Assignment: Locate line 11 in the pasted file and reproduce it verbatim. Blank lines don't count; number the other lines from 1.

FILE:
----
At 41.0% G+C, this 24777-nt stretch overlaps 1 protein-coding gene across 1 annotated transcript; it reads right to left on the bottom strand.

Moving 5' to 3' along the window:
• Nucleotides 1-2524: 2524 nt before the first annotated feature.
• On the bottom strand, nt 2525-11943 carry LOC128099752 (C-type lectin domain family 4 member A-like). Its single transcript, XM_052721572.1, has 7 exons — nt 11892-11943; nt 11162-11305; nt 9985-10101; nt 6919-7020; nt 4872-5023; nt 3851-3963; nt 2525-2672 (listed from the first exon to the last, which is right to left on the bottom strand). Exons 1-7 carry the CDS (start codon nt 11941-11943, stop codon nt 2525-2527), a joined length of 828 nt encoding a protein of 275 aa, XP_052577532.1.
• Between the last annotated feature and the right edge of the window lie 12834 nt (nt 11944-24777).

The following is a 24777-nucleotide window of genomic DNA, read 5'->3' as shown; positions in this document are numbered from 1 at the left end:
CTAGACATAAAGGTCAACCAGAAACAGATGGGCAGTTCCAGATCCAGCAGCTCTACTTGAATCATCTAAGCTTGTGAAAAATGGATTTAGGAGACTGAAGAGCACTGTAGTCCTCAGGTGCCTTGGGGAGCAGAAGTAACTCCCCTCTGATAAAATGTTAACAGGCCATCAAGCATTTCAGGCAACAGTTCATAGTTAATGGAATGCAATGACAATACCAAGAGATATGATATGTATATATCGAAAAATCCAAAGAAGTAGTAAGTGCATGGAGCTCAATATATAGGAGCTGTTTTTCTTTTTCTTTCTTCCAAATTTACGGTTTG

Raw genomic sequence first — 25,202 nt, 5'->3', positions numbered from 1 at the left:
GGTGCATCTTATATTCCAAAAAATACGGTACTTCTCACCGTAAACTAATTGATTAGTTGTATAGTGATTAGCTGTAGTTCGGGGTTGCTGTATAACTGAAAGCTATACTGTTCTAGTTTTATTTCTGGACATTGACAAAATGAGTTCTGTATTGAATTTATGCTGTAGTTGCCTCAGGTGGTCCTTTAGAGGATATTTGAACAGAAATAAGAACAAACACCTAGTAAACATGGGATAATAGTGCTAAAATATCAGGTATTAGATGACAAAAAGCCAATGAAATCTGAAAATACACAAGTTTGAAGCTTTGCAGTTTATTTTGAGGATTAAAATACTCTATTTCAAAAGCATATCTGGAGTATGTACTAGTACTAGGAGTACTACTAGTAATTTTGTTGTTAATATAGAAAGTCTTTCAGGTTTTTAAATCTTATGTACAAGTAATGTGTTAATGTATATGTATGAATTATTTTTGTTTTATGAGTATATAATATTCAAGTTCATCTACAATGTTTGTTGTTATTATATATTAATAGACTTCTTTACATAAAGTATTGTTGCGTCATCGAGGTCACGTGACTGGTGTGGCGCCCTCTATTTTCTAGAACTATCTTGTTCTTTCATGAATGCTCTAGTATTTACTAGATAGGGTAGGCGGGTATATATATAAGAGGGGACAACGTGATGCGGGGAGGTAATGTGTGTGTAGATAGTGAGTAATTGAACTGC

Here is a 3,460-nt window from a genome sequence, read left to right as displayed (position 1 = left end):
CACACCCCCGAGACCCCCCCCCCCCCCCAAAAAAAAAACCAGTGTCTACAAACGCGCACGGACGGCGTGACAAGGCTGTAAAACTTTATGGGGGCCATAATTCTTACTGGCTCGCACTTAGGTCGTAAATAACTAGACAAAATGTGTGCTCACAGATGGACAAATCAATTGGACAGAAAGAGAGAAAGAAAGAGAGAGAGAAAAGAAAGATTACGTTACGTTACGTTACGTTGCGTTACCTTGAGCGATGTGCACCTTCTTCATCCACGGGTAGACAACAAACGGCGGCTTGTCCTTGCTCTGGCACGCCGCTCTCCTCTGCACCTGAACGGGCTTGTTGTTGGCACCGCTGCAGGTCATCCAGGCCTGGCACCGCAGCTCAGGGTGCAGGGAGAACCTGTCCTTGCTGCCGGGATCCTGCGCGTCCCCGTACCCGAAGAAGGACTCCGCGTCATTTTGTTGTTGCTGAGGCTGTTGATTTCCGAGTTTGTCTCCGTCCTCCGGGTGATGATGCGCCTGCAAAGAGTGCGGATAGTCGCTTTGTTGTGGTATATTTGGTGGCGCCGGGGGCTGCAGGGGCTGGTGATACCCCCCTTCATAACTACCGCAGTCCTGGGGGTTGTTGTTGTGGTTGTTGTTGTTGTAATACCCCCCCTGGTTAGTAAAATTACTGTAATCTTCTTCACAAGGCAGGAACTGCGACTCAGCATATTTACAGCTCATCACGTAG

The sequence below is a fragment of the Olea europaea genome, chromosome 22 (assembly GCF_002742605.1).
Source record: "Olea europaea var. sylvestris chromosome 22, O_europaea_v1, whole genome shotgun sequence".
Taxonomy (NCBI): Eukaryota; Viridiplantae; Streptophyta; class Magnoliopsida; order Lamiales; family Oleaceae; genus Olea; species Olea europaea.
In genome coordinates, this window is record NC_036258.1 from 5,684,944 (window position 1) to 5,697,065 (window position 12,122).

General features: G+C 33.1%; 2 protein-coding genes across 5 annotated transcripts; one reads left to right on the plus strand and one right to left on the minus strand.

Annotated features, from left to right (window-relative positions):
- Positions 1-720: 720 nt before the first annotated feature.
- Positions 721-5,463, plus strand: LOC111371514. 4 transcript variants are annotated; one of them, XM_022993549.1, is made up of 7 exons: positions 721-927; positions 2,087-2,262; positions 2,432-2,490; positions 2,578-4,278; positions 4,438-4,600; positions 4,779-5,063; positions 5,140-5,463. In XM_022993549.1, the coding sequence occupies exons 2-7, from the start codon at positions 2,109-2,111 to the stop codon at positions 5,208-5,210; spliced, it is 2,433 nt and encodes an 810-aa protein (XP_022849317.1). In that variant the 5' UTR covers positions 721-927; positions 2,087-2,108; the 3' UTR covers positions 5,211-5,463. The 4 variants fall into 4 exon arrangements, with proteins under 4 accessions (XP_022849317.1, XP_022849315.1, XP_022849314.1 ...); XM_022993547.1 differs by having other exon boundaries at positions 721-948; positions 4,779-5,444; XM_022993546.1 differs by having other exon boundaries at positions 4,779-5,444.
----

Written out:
CACACCCCCGAGACCCCCCCCCCCCCCCAAAAAAAAAACCAGTGTCTACAAACGCGCACGGACGGCGTGACAAGGCTGTAAAACTTTATGGGGGCCATAATTCTTACTGGCTCGCACTTAGGTCGTAAATAACTAGACAAAATGTGTGCTCACAGATGGACAAATCAATTGGACAGAAAGAGAGAAAGAAAGAGAGAGAGAAAAGAAAGATTACGTTACGTTACGTTACGTTGCGTTACCTTGAGCGATGTGCACCTTCTTCATCCACGGGTAGACAACAAACGGCGGCTTGTCCTTGCTCTGGCACGCCGCTCTCCTCTGCACCTGAACGGGCTTGTTGTTGGCACCGCTGCAGGTCATCCAGGCCTGGCACCGCAGCTCAGGGTGCAGGGAGAACCTGTCCTTGCTGCCGGGATCCTGCGCGTCCCCGTACCCGAAGAAGGACTCCGCGTCATTTTGTTGTTGCTGAGGCTGTTGATTTCCGAGTTTGTCTCCGTCCTCCGGGTGATGATGCGCCTGCAAAGAGTGCGGATAGTCGCTTTGTTGTGGTATATTTGGTGGCGCCGGGGGCTGCAGGGGCTGGTGATACCCCCCTTCATAACTACCGCAGTCCTGGGGGTTGTTGTTGTGGTTGTTGTTGTTGTAATACCCCCCCTGGTTAGTAAAATTACTGTAATCTTCTTCACAAGGCAGGAACTGCGACTCAGCATATTTACAGCTCATCACGTAG